Posts Tagged ‘classic sci-fi’

EP500: The Man Who Lost the Sea


by Theodore Sturgeon
narrated by Anson Mount

author Theodore Sturgeon
about the author…

(from Wikipedia)  Theodore Sturgeon born Edward Hamilton Waldo; February 26, 1918 – May 8, 1985) was an American science fiction and horror writer and critic. The Internet Speculative Fiction Database credits him with about 400 reviews and more than 200 stories.
Sturgeon’s most famous work may be the science fiction novel More Than Human (1953), an expansion of “Baby Is Three” (1952). More Than Human won the 1954 International Fantasy Award (for SF and fantasy) as the year’s best novel and the Science Fiction Writers of America ranked “Baby is Three” number five among the “Greatest Science Fiction Novellas of All Time” to 1964. Ranked by votes for all of their pre-1965 novellas, Sturgeon was second among authors, behind Robert Heinlein.
The Science Fiction and Fantasy Hall of Fame inducted Sturgeon in 2000, its fifth class of two deceased and two living writers.

narrator Anson Mount
narrator Anson Mount
about the narrator…

Anson Mount is best known for his role as Cullen Bohannan on AMC’s hit series HELL ON WHEELS.

Born in White Bluff, Tennessee, Mount holds a Master of Fine Arts in Acting from Columbia University, where he now serves as an Associate Adjunct Professor.  Mount is a proud humanitarian, and in 2012 he completed a 200-mile relay to help raise funds for Team Rubicon in support of the victims of Hurricane Sandy.  He currently resides in New York.

Anson Mount was most recently seen in the feature films NON-STOP opposite Liam Neeson, SUPREMACY opposite Julie Benz, and THE FORGER, opposite John Travolta.  He will next be seen in the horror thriller VISIONS opposite Isla Fisher.

Although Mount is best known for work in film and television, he continues to build his theater career, most recently having performed in VENUS IN FUR at Singapore Repertory Theater.

More information on IMDB at http://www.imdb.com/name/nm0609845/

EP479: The Evening, The Morning and the Night


by Octavia Butler
read by Amanda Ching

author Octavia Butler
author Octavia Butler

about the author…

from OctaviaButler.org:

Octavia Estelle Butler, often referred to as the “grand dame of science fiction,” was born in Pasadena, California on June 22, 1947.  She received an Associate of Arts degree in 1968 from Pasadena Community College, and also attended California State University in Los Angeles and the University of California, Los Angeles.  During 1969 and 1970, she studied at the Screenwriter’s Guild Open Door Program and the Clarion Science Fiction Writers’ Workshop, where she took a class with science fiction master Harlan Ellison (who later became her mentor), and which led to Butler selling her first science fiction stories.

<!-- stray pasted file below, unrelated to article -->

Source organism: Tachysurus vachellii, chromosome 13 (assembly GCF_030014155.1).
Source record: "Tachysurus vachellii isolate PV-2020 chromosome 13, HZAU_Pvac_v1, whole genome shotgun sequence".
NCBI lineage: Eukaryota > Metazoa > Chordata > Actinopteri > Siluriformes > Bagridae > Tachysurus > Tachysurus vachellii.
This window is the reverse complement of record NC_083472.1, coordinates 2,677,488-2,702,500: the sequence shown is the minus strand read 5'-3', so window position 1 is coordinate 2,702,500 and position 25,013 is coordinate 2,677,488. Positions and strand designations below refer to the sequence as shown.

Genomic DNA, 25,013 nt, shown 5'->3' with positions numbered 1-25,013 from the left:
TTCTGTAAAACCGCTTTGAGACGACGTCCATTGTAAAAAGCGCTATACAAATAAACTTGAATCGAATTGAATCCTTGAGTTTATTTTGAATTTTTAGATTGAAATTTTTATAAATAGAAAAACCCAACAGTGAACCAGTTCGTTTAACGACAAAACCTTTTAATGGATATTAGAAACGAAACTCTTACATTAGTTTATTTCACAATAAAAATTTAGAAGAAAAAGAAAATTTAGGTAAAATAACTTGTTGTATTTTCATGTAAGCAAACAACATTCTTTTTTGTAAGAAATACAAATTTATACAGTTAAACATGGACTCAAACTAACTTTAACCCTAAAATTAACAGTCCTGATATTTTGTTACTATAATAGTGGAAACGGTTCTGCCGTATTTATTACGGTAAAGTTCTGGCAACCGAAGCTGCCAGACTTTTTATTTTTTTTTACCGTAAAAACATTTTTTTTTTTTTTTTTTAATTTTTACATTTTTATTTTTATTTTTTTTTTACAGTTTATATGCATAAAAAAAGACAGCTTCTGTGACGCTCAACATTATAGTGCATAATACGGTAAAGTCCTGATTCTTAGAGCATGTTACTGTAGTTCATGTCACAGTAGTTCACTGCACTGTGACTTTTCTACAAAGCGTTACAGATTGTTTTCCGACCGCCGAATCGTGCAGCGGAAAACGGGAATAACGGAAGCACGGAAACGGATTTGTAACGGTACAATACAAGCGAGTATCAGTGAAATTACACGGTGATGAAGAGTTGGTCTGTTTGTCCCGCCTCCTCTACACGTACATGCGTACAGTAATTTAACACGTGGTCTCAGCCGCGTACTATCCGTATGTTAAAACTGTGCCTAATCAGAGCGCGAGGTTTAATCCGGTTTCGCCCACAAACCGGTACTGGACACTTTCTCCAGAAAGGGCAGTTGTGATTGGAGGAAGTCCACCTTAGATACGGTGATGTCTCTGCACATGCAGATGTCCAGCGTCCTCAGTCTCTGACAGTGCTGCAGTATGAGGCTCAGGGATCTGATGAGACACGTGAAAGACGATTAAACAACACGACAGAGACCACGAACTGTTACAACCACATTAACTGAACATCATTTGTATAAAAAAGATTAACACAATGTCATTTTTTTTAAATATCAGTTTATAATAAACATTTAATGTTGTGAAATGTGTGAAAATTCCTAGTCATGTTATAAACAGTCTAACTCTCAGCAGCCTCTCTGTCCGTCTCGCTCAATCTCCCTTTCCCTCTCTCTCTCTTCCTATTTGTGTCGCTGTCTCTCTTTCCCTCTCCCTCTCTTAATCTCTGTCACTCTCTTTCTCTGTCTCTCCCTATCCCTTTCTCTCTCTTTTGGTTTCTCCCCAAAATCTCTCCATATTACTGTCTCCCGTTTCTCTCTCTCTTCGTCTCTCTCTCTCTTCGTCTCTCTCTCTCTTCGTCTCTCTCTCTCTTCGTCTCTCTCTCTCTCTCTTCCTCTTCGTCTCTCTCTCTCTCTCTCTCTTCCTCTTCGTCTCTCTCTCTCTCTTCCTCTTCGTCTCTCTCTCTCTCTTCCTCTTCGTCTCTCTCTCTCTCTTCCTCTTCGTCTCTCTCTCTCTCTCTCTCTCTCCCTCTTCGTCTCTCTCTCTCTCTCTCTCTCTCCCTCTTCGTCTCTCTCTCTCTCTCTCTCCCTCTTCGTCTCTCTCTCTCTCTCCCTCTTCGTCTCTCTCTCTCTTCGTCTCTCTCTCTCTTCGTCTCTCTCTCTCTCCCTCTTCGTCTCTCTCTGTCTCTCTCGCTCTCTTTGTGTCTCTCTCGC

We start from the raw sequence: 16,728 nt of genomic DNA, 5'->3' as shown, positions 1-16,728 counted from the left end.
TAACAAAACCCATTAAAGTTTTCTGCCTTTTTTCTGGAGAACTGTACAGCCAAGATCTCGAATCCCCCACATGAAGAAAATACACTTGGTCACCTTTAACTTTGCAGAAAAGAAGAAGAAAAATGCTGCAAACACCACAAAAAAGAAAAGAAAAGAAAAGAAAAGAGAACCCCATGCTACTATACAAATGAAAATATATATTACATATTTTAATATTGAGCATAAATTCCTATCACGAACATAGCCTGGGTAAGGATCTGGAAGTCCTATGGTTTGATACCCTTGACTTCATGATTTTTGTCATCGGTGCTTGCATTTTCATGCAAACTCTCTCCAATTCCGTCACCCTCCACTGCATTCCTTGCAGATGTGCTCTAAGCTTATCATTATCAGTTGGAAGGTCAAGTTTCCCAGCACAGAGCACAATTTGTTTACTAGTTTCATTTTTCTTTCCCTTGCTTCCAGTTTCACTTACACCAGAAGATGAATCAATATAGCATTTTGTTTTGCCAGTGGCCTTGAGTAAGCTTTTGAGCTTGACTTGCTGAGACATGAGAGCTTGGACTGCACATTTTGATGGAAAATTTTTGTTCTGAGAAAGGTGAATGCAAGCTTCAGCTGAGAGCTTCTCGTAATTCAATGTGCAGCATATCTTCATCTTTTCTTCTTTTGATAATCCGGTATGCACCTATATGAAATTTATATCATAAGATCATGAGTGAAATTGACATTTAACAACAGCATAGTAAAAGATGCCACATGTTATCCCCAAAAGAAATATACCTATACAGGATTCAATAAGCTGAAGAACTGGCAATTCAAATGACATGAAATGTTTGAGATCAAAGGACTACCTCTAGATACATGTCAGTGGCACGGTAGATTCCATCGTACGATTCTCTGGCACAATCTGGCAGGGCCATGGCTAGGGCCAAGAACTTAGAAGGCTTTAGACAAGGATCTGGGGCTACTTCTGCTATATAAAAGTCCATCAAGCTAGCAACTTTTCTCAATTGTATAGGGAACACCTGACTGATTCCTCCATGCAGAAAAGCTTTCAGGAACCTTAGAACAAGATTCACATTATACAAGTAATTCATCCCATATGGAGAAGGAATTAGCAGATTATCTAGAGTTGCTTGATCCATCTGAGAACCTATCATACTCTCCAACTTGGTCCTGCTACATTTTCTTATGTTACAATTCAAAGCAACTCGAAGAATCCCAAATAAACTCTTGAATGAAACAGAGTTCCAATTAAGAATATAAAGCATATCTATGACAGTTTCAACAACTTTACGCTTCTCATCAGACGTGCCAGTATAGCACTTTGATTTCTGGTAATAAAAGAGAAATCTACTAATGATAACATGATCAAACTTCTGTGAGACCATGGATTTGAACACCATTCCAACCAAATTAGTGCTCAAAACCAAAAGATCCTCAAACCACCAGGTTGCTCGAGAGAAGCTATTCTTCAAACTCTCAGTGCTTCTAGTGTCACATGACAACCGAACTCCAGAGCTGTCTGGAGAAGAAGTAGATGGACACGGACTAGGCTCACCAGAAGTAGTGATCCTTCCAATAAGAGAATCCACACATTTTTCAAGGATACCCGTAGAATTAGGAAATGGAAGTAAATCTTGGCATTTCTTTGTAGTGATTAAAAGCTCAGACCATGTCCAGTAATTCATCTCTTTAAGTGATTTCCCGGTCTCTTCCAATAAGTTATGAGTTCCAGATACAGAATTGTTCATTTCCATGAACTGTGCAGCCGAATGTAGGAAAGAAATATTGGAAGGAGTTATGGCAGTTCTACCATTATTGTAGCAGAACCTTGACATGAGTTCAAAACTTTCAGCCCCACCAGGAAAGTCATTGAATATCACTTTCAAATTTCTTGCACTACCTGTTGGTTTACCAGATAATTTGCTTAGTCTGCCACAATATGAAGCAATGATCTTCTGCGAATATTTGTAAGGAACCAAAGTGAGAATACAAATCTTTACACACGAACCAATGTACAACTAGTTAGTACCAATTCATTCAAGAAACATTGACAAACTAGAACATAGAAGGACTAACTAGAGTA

Butler’s first story, “Crossover,” was published in the 1971 Clarion anthology.  Patternmaster, her first novel and the first title of her five-volume Patternist series, was published in 1976, followed by Mind of My Mind in 1977.  Others in the series include Survivor (1978), Wild Seed (1980), which won the James Tiptree Award, and Clay’s Ark (1984).

With the publication of Kindred in 1979, Butler was able to support herself writing full time.  She won the Hugo Award in 1984 for her short story, “Speech Sounds,” and in 1985, Butler’s novelette “Bloodchild” won a Hugo Award, a Nebula Award, the Locus Award, and an award for best novelette from Science Fiction Chronicle.

Other books by Octavia E. Butler include the Xenogenesis trilogy: Dawn (1987), Adulthood Rites (1988) and Imago (1989), and a short story collection, Bloodchild and Other Stories (1995).  Parable of the Sower (1993), the first of her Earthseed series, was a finalist for the Nebula Award as well as a New York Times Notable Book of the Year.  The book’s sequel, Parable of the Talents (1998), won a Nebula Award.

In 1995 Butler was awarded a prestigious MacArthur Foundation fellowship.

Awards
  • 1980, Creative Arts Award, L.A. YWCA
  • 1984, Hugo Award for Best Short Story – Speech Sounds
  • 1984, Nebula Award for Best Novelette – Bloodchild
  • 1985, Science Fiction Chronicle Award for Best Novelette – Bloodchild
  • 1985, Locus Award for Best Novelette – Bloodchild
  • 1985, Hugo Award for Best Novelette –  Bloodchild
  • 1995, MacArthur Foundation “Genius” Grant
  • 1999, Nebula Award for Best Novel – Parable of the Talents
  • 2000, PEN American Center lifetime achievement award in writing
  • 2010, Inductee Science Fiction Hall of Fame
  • 2012, Solstice Award, Science Fiction & Fantasy Writers of America
narrator Amanda Ching
narrator Amanda Ching

about the narrator…